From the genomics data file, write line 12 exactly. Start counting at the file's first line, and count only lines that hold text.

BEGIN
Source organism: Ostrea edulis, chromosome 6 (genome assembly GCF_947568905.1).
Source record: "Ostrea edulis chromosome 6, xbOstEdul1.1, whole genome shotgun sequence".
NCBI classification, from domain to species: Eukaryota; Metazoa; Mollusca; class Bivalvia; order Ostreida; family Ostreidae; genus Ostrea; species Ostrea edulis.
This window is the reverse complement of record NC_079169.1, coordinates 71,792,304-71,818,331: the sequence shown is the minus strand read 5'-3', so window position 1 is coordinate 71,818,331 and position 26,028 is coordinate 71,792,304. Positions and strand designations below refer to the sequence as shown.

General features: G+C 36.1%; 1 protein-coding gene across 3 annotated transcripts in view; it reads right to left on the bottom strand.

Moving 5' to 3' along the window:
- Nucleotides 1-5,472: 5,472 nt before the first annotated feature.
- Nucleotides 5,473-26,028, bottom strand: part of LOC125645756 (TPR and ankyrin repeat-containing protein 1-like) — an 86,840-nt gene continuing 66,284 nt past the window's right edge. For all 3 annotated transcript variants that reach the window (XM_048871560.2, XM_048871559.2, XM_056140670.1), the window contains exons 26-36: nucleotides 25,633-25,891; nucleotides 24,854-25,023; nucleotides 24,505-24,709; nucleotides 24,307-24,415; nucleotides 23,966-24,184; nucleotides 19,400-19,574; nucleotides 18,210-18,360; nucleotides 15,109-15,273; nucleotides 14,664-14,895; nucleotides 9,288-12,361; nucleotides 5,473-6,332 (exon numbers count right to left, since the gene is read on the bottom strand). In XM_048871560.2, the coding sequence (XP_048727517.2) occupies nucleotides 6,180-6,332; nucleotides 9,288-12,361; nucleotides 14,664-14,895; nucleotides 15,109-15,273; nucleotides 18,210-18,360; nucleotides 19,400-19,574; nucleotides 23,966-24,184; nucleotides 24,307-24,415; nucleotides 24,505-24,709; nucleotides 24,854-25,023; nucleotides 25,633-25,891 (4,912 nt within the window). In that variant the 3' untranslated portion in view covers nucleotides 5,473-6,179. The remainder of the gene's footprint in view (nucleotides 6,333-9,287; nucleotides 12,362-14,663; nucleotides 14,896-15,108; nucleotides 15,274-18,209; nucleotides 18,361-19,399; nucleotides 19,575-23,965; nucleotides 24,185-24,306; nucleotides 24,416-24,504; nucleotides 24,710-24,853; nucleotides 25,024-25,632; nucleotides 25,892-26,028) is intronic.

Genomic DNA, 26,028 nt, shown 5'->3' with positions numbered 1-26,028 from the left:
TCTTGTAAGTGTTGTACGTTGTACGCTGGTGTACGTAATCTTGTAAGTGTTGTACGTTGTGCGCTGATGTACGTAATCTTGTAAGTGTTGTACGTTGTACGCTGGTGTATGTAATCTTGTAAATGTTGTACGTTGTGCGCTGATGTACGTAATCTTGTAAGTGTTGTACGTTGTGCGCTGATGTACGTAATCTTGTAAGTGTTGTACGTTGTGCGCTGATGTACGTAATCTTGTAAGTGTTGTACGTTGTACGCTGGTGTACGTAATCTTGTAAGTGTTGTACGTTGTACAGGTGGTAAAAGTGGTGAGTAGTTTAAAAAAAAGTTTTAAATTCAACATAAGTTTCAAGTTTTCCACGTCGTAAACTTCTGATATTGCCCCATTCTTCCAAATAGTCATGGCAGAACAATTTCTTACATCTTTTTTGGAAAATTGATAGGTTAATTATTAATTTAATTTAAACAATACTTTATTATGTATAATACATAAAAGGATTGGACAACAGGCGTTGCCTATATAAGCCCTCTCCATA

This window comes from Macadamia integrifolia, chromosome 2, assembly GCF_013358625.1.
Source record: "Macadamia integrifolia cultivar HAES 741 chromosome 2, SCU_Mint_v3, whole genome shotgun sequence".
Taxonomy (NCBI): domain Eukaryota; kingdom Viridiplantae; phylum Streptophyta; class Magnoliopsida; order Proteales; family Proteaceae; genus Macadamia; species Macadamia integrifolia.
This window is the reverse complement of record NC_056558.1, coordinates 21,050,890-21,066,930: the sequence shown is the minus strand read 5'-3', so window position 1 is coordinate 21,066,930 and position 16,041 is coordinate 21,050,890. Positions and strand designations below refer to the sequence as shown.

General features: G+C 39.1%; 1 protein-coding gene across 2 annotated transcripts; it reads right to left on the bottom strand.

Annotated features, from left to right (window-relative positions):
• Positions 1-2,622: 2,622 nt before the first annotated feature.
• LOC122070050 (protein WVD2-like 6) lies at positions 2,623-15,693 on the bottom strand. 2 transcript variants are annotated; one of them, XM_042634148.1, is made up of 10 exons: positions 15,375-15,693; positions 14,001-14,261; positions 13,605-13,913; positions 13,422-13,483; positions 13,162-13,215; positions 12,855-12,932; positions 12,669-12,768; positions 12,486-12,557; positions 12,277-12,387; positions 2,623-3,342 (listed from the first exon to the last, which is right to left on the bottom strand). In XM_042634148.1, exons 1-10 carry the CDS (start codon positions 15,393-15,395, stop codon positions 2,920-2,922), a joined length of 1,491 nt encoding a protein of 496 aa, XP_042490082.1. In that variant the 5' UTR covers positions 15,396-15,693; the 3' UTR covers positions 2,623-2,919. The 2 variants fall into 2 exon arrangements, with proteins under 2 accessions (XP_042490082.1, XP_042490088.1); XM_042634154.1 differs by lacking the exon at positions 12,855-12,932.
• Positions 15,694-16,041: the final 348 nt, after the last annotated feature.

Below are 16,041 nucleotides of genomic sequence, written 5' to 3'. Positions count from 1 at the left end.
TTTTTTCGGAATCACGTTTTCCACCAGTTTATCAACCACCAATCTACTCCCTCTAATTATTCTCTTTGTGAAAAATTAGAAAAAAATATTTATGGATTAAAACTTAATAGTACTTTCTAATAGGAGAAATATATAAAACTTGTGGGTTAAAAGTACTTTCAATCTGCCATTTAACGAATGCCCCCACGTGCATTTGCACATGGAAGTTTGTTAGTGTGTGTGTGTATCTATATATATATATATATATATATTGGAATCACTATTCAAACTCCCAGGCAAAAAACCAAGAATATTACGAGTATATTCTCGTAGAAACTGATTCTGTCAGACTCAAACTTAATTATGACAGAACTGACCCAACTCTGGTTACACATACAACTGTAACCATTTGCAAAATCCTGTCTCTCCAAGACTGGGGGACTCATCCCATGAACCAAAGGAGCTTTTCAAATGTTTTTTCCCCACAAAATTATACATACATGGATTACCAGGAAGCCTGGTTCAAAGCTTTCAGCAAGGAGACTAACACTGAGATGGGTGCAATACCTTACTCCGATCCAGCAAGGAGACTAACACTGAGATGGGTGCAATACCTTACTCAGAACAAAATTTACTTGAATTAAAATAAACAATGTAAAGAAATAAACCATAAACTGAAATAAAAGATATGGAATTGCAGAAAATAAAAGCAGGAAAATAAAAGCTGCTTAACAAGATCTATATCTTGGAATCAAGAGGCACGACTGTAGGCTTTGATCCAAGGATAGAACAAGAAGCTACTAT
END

Source record: "Macadamia integrifolia cultivar HAES 741 chromosome 2, SCU_Mint_v3, whole genome shotgun sequence".